- Polymorphism (more fully genetic polymorphism) refers to the simultaneous occurrence in the population of genomes showing variations at a given position. The original definition applied to alleles producing different phenotypes. Now it is also used to describe changes in DNA affecting the restriction pattern or even the sequence. For practical purposes, to be considered as an example of a polymorphism, an allele should be found at a frequency > 1% in the population.
- A locus may have a polymorphic distribution of alleles, with no individual allele that can be considered to be the sole wild-type.
There is not necessarily a unique wild-type allele at any particular locus. Control of the human blood group system provides an example. Lack of function is represented by the null type, O group. But the functional alleles A and B provide activities that are codominant with one another and dominant over O group. The basis for this relationship is illustrated in Figure 1.30.
The O (or H) antigen is generated in all individuals, and consists of a particular carbohydrate group that is added to proteins. The ABO locus codes for a galactosyltransferase enzyme that adds a further sugar group to the O antigen. The specificity of this enzyme determines the blood group. The A allele produces an enzyme that uses the cofactor UDP-N-acetylgalactose, creating the A antigen. The B allele produces an enzyme that uses the cofactor UDP-galactose, creating the B antigen. The A and B versions of the transferase protein differ in 4 amino acids that presumably affect its recognition of the type of cofactor. The O allele has a mutation (a small deletion) that eliminates activity, so no modification of the O antigen occurs.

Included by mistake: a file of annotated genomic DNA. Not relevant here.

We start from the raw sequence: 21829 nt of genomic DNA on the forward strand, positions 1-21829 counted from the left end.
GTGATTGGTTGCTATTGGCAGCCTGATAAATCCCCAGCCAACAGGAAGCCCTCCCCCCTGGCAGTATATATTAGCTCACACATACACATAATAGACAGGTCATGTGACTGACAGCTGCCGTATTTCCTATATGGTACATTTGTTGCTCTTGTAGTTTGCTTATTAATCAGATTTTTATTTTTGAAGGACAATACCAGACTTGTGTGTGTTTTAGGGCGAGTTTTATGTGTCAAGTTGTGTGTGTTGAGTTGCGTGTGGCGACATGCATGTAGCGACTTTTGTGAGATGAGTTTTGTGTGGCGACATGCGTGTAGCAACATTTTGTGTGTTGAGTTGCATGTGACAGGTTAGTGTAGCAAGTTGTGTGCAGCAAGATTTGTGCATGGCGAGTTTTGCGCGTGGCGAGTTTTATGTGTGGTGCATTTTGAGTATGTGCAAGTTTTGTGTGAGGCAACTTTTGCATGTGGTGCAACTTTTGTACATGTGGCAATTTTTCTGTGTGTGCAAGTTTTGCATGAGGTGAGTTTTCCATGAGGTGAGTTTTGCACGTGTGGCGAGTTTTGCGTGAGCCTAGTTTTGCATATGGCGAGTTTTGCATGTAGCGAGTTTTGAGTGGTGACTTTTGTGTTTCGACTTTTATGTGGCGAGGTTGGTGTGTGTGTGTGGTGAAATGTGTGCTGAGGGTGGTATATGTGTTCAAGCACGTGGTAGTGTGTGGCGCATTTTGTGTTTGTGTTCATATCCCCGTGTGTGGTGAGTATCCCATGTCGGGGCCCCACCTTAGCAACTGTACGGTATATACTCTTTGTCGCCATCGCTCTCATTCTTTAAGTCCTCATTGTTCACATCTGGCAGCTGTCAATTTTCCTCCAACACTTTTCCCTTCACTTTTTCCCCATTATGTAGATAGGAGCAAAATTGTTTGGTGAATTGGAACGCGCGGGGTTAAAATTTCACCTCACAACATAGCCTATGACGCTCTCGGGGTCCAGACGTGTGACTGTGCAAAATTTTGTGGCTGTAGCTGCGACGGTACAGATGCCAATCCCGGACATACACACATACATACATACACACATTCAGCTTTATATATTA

This explains why A and B alleles are dominant in the AO and BO heterozygotes: the corresponding transferase activity creates the A or B antigen. The A and B alleles are codominant in AB heterozygotes, because both transferase activities are expressed. The OO homozygote is a null that has neither activity, and therefore lacks both antigens.
Neither A nor B can be regarded as uniquely wild type, since they represent alternative activities rather than loss or gain of function. A situation such as this, in which there are multiple functional alleles in a population, is described as a polymorphism.